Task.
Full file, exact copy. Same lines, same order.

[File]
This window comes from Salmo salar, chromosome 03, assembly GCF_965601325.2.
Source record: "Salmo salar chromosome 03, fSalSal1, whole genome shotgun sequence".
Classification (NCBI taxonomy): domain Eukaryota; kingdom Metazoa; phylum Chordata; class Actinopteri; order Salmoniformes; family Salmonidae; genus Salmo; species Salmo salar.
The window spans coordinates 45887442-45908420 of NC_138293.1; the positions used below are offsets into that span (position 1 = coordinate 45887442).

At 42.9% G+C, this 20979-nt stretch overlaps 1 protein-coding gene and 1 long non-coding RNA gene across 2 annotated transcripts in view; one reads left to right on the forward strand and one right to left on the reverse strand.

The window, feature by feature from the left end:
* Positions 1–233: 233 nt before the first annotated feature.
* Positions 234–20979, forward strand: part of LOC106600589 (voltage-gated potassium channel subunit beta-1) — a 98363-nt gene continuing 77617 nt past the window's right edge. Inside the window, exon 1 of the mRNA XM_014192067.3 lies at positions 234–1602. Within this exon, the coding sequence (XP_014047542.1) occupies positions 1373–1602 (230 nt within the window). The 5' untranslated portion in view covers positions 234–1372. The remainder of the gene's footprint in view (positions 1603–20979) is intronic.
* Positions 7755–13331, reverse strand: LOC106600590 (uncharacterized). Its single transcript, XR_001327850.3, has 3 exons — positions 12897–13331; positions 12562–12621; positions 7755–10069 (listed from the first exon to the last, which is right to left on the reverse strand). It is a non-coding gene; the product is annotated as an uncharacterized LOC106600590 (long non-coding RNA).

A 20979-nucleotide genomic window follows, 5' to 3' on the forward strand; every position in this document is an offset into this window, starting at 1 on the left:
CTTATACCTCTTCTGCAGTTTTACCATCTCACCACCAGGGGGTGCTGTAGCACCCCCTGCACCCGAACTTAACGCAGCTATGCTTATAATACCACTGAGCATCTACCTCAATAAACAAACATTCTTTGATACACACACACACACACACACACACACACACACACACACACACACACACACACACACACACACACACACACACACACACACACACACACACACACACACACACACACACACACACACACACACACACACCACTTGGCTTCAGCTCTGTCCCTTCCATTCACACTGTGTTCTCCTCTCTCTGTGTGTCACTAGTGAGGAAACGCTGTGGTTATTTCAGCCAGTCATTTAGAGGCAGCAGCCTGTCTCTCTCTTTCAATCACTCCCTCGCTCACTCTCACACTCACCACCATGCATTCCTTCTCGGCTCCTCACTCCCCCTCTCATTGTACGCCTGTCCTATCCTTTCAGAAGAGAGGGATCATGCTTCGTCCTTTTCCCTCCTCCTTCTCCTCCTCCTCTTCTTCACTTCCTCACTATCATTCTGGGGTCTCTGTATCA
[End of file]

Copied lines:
This window comes from Salmo salar, chromosome 03, assembly GCF_965601325.2.
Source record: "Salmo salar chromosome 03, fSalSal1, whole genome shotgun sequence".
Classification (NCBI taxonomy): domain Eukaryota; kingdom Metazoa; phylum Chordata; class Actinopteri; order Salmoniformes; family Salmonidae; genus Salmo; species Salmo salar.
The window spans coordinates 45887442-45908420 of NC_138293.1; the positions used below are offsets into that span (position 1 = coordinate 45887442).

At 42.9% G+C, this 20979-nt stretch overlaps 1 protein-coding gene and 1 long non-coding RNA gene across 2 annotated transcripts in view; one reads left to right on the forward strand and one right to left on the reverse strand.

The window, feature by feature from the left end:
* Positions 1–233: 233 nt before the first annotated feature.
* Positions 234–20979, forward strand: part of LOC106600589 (voltage-gated potassium channel subunit beta-1) — a 98363-nt gene continuing 77617 nt past the window's right edge. Inside the window, exon 1 of the mRNA XM_014192067.3 lies at positions 234–1602. Within this exon, the coding sequence (XP_014047542.1) occupies positions 1373–1602 (230 nt within the window). The 5' untranslated portion in view covers positions 234–1372. The remainder of the gene's footprint in view (positions 1603–20979) is intronic.
* Positions 7755–13331, reverse strand: LOC106600590 (uncharacterized). Its single transcript, XR_001327850.3, has 3 exons — positions 12897–13331; positions 12562–12621; positions 7755–10069 (listed from the first exon to the last, which is right to left on the reverse strand). It is a non-coding gene; the product is annotated as an uncharacterized LOC106600590 (long non-coding RNA).

A 20979-nucleotide genomic window follows, 5' to 3' on the forward strand; every position in this document is an offset into this window, starting at 1 on the left:
CTTATACCTCTTCTGCAGTTTTACCATCTCACCACCAGGGGGTGCTGTAGCACCCCCTGCACCCGAACTTAACGCAGCTATGCTTATAATACCACTGAGCATCTACCTCAATAAACAAACATTCTTTGATACACACACACACACACACACACACACACACACACACACACACACACACACACACACACACACACACACACACACACACACACACACACACACACACACACACACACACACACACACACACACACACACCACTTGGCTTCAGCTCTGTCCCTTCCATTCACACTGTGTTCTCCTCTCTCTGTGTGTCACTAGTGAGGAAACGCTGTGGTTATTTCAGCCAGTCATTTAGAGGCAGCAGCCTGTCTCTCTCTTTCAATCACTCCCTCGCTCACTCTCACACTCACCACCATGCATTCCTTCTCGGCTCCTCACTCCCCCTCTCATTGTACGCCTGTCCTATCCTTTCAGAAGAGAGGGATCATGCTTCGTCCTTTTCCCTCCTCCTTCTCCTCCTCCTCTTCTTCACTTCCTCACTATCATTCTGGGGTCTCTGTATCA